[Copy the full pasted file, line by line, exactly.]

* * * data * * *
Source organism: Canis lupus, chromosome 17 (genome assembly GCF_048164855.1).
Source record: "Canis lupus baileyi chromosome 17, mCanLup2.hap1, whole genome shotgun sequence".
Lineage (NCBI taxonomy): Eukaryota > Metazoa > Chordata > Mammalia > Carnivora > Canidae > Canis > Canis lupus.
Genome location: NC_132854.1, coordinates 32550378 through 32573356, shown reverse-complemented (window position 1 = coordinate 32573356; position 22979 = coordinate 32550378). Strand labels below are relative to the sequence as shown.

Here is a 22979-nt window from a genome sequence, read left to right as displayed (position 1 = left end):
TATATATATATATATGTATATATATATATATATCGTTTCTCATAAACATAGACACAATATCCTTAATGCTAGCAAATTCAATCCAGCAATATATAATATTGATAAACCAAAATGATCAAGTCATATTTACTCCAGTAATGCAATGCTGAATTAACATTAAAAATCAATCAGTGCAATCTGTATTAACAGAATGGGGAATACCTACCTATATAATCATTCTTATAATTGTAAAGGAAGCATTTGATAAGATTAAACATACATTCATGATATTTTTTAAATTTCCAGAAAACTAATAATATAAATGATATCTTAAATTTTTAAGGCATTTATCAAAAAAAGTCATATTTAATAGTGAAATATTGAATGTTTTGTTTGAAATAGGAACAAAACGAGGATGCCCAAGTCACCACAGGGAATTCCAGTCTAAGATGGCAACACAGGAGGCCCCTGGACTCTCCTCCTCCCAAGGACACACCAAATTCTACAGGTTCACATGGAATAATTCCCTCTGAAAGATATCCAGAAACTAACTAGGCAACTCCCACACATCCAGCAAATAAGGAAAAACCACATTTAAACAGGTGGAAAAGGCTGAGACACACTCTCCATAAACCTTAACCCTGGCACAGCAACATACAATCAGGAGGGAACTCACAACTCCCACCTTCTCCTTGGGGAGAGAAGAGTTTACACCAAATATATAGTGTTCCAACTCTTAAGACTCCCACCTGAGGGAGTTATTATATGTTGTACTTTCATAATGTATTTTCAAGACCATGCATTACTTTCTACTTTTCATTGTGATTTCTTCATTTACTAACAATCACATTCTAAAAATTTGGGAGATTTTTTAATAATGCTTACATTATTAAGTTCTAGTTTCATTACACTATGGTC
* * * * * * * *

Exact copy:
Source organism: Canis lupus, chromosome 17 (genome assembly GCF_048164855.1).
Source record: "Canis lupus baileyi chromosome 17, mCanLup2.hap1, whole genome shotgun sequence".
Lineage (NCBI taxonomy): Eukaryota > Metazoa > Chordata > Mammalia > Carnivora > Canidae > Canis > Canis lupus.
Genome location: NC_132854.1, coordinates 32550378 through 32573356, shown reverse-complemented (window position 1 = coordinate 32573356; position 22979 = coordinate 32550378). Strand labels below are relative to the sequence as shown.

Here is a 22979-nt window from a genome sequence, read left to right as displayed (position 1 = left end):
TATATATATATATATGTATATATATATATATATCGTTTCTCATAAACATAGACACAATATCCTTAATGCTAGCAAATTCAATCCAGCAATATATAATATTGATAAACCAAAATGATCAAGTCATATTTACTCCAGTAATGCAATGCTGAATTAACATTAAAAATCAATCAGTGCAATCTGTATTAACAGAATGGGGAATACCTACCTATATAATCATTCTTATAATTGTAAAGGAAGCATTTGATAAGATTAAACATACATTCATGATATTTTTTAAATTTCCAGAAAACTAATAATATAAATGATATCTTAAATTTTTAAGGCATTTATCAAAAAAAGTCATATTTAATAGTGAAATATTGAATGTTTTGTTTGAAATAGGAACAAAACGAGGATGCCCAAGTCACCACAGGGAATTCCAGTCTAAGATGGCAACACAGGAGGCCCCTGGACTCTCCTCCTCCCAAGGACACACCAAATTCTACAGGTTCACATGGAATAATTCCCTCTGAAAGATATCCAGAAACTAACTAGGCAACTCCCACACATCCAGCAAATAAGGAAAAACCACATTTAAACAGGTGGAAAAGGCTGAGACACACTCTCCATAAACCTTAACCCTGGCACAGCAACATACAATCAGGAGGGAACTCACAACTCCCACCTTCTCCTTGGGGAGAGAAGAGTTTACACCAAATATATAGTGTTCCAACTCTTAAGACTCCCACCTGAGGGAGTTATTATATGTTGTACTTTCATAATGTATTTTCAAGACCATGCATTACTTTCTACTTTTCATTGTGATTTCTTCATTTACTAACAATCACATTCTAAAAATTTGGGAGATTTTTTAATAATGCTTACATTATTAAGTTCTAGTTTCATTACACTATGGTC